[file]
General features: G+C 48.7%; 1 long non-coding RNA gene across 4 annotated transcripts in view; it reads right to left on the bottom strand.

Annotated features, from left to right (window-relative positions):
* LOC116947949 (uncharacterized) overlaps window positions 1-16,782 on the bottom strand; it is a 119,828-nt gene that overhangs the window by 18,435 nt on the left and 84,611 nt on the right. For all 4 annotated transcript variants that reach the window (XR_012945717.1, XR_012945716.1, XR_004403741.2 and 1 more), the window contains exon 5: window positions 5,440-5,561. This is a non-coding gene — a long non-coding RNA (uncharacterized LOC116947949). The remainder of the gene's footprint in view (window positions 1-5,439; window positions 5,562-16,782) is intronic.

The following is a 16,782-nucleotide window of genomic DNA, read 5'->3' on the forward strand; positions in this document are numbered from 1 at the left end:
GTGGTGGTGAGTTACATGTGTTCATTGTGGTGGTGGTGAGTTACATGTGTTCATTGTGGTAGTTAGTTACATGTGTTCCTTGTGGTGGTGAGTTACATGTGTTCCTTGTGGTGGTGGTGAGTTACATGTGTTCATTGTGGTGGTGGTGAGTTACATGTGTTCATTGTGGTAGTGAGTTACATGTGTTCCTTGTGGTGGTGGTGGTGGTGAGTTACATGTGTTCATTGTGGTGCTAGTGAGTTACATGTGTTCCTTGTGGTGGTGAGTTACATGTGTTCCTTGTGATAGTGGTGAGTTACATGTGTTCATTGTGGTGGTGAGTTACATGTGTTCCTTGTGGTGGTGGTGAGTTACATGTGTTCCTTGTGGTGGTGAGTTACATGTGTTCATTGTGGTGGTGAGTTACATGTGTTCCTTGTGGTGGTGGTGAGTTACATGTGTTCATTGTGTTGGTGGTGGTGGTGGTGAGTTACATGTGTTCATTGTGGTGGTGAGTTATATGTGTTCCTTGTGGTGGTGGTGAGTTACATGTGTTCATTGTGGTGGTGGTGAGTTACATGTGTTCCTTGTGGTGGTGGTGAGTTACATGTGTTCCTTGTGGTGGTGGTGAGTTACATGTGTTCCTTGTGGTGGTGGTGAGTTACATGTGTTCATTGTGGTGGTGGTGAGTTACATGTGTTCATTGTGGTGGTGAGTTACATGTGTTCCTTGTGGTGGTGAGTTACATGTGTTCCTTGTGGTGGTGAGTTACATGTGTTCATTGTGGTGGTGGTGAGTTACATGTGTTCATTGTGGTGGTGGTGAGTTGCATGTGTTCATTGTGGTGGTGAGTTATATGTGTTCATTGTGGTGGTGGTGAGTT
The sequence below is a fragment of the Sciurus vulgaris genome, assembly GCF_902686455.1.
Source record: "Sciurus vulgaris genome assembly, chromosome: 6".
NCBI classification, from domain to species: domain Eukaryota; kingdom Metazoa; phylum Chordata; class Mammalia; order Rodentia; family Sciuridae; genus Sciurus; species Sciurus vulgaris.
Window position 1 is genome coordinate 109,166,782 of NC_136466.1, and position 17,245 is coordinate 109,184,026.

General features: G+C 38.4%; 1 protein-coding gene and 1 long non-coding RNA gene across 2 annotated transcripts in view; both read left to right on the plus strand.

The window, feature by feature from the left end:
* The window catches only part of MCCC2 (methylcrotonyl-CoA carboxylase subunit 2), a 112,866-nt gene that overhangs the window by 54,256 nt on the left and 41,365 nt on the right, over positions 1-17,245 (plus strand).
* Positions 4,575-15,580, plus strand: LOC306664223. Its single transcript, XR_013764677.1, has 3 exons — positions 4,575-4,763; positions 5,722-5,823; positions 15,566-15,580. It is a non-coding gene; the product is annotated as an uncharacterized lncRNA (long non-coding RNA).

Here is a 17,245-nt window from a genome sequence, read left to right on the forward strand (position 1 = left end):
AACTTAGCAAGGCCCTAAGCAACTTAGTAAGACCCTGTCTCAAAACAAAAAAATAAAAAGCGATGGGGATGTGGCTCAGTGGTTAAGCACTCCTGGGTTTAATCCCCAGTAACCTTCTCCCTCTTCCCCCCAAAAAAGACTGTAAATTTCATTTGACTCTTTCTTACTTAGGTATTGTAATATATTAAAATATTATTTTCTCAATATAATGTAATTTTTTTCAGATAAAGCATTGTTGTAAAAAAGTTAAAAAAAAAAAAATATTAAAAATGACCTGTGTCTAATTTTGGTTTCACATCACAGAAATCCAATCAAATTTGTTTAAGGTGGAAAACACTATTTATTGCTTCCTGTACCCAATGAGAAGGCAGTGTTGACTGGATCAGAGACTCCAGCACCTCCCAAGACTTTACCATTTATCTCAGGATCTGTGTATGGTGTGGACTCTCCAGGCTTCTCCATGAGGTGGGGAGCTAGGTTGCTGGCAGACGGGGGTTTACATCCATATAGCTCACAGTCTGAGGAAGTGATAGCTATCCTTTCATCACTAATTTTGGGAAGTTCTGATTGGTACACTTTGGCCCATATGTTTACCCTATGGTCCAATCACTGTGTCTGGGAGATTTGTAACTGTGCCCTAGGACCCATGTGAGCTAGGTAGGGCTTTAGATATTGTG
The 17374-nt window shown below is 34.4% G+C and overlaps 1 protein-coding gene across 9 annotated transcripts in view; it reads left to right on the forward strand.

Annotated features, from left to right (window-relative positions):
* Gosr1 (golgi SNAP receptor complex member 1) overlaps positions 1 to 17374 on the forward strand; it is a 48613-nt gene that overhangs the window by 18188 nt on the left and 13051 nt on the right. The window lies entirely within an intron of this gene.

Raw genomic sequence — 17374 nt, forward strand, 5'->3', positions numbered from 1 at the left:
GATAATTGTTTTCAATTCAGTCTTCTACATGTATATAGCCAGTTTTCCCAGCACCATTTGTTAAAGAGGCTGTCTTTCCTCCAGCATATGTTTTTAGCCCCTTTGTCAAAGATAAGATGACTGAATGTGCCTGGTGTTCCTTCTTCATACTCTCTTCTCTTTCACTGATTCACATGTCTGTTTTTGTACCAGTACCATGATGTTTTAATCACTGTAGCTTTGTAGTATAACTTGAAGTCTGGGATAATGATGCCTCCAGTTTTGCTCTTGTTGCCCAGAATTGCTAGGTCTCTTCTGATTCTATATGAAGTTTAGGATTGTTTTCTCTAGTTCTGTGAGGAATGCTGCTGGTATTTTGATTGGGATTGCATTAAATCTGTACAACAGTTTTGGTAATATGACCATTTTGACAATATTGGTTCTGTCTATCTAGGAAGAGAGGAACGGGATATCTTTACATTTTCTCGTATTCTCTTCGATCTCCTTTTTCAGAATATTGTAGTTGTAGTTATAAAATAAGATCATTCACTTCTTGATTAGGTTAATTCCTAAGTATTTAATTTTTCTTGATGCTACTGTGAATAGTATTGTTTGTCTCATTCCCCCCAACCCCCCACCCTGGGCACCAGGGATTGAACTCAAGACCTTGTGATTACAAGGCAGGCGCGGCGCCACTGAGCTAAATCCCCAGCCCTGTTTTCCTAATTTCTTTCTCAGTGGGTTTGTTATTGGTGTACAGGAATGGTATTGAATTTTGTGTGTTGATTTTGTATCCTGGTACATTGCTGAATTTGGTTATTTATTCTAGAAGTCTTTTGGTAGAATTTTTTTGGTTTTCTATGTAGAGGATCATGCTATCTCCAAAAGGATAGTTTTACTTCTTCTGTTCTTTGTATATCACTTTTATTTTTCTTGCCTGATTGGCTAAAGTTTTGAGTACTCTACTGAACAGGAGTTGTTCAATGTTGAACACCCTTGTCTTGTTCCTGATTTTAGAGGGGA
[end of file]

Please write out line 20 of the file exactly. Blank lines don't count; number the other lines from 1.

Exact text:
GATAATTGTTTTCAATTCAGTCTTCTACATGTATATAGCCAGTTTTCCCAGCACCATTTGTTAAAGAGGCTGTCTTTCCTCCAGCATATGTTTTTAGCCCCTTTGTCAAAGATAAGATGACTGAATGTGCCTGGTGTTCCTTCTTCATACTCTCTTCTCTTTCACTGATTCACATGTCTGTTTTTGTACCAGTACCATGATGTTTTAATCACTGTAGCTTTGTAGTATAACTTGAAGTCTGGGATAATGATGCCTCCAGTTTTGCTCTTGTTGCCCAGAATTGCTAGGTCTCTTCTGATTCTATATGAAGTTTAGGATTGTTTTCTCTAGTTCTGTGAGGAATGCTGCTGGTATTTTGATTGGGATTGCATTAAATCTGTACAACAGTTTTGGTAATATGACCATTTTGACAATATTGGTTCTGTCTATCTAGGAAGAGAGGAACGGGATATCTTTACATTTTCTCGTATTCTCTTCGATCTCCTTTTTCAGAATATTGTAGTTGTAGTTATAAAATAAGATCATTCACTTCTTGATTAGGTTAATTCCTAAGTATTTAATTTTTCTTGATGCTACTGTGAATAGTATTGTTTGTCTCATTCCCCCCAACCCCCCACCCTGGGCACCAGGGATTGAACTCAAGACCTTGTGATTACAAGGCAGGCGCGGCGCCACTGAGCTAAATCCCCAGCCCTGTTTTCCTAATTTCTTTCTCAGTGGGTTTGTTATTGGTGTACAGGAATGGTATTGAATTTTGTGTGTTGATTTTGTATCCTGGTACATTGCTGAATTTGGTTATTTATTCTAGAAGTCTTTTGGTAGAATTTTTTTGGTTTTCTATGTAGAGGATCATGCTATCTCCAAAAGGATAGTTTTACTTCTTCTGTTCTTTGTATATCACTTTTATTTTTCTTGCCTGATTGGCTAAAGTTTTGAGTACTCTACTGAACAGGAGTTGTTCAATGTTGAACACCCTTGTCTTGTTCCTGATTTTAGAGGGGA